democracynow.org – Tony Benn, the former British Cabinet minister, longtime Parliament member and antiwar activist, has died at the age of 88. He was the longest-serving member of Parliament in the history of Britain’s Labour Party, serving more than half a century. He left Parliament in 2001, saying he planned to “spend more time on politics.” In 2009 he appeared on Democracy Now! to talk about the war in Afghanistan and Britain’s fight for a nationalized healthcare system.
“You’ve got to judge a country by whether its needs are met and not just by whether some people make a profit,” Benn said. “I’ve never met Mr. Dow Jones, and I’m sure he works very, very hard with his averages. We get them every hour. But I don’t think the happiness of a nation is decided by the share values in Wall Street.”
Tony Benn was known as an eloquent and inspirational speaker. Here are ten of his most memorable quotes, as picked by Guardian readers
1) “If we can find the money to kill people, we can find the money to help people.”
Tony Benn was interviewed in Sicko, Michael Moore’s documentary film about the health industry in the US. Explaining the post-war creation of the welfare state, he said the popular mood of the 1945 election was: “If you can have full employment by killing Germans, why can’t we have full employment by building hospitals, building schools?”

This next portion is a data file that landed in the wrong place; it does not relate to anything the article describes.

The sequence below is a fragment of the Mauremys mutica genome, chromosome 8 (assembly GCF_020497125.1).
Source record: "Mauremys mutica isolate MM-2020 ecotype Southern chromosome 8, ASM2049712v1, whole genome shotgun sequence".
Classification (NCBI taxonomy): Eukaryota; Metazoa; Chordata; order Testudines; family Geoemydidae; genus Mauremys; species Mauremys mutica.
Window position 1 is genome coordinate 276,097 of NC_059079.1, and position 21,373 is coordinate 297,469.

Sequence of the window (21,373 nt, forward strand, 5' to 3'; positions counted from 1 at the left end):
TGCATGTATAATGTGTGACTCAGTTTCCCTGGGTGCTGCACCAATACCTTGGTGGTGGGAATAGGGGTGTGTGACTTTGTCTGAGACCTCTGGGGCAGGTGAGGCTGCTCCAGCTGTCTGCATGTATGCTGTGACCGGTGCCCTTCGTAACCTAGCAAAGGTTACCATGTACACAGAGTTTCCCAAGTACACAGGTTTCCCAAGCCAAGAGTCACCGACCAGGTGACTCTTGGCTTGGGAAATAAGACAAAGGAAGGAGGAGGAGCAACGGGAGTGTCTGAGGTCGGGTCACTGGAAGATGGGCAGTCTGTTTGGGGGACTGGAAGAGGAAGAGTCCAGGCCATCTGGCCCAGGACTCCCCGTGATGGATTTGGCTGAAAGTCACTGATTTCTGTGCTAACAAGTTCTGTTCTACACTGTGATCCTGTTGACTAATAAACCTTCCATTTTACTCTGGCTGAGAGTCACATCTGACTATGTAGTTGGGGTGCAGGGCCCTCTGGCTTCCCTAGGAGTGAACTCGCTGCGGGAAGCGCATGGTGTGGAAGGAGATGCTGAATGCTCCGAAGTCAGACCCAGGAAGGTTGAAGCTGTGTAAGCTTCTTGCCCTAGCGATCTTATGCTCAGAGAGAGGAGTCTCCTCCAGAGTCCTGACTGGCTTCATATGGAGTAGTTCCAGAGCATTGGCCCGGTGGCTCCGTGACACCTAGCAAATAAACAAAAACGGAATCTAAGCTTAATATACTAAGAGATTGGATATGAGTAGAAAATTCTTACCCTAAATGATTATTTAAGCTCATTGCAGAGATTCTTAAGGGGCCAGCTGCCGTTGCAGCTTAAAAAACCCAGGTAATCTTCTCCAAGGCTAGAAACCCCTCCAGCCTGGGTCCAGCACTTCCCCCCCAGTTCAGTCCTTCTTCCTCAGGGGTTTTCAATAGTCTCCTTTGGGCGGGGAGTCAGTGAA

The first time I met Tony Benn was years ago at the WBAI Pacifica radio station in New York. We were both being simultaneously interviewed about the events of the day. He was delighted to be able to speak his mind and share his progressive views with mine on the radio. “There’s much more freedom of speech in the U.S. than in the U.K.,” he remarked to me. “Not that much more,” I said. That was the closest we came to a disagreement.
Later that evening, before a large symposium audience, we both spoke (along with one or two other guests) about “Fascism, Past and Present.” I also remember that sometime along the way he expressed his doubts to me about Tony Blair who was taking the Labor Party ever rightward under a banner called “New Labor,” away from socialism and ever closer toward the moneyed oligarchs. Blair and his coterie were being endorsed and funded by Rupert Murdock, the reactionary media tycoon. Murdock understood that there was no reason to own just one political party when you could own both. Blair was for sale. Benn was not.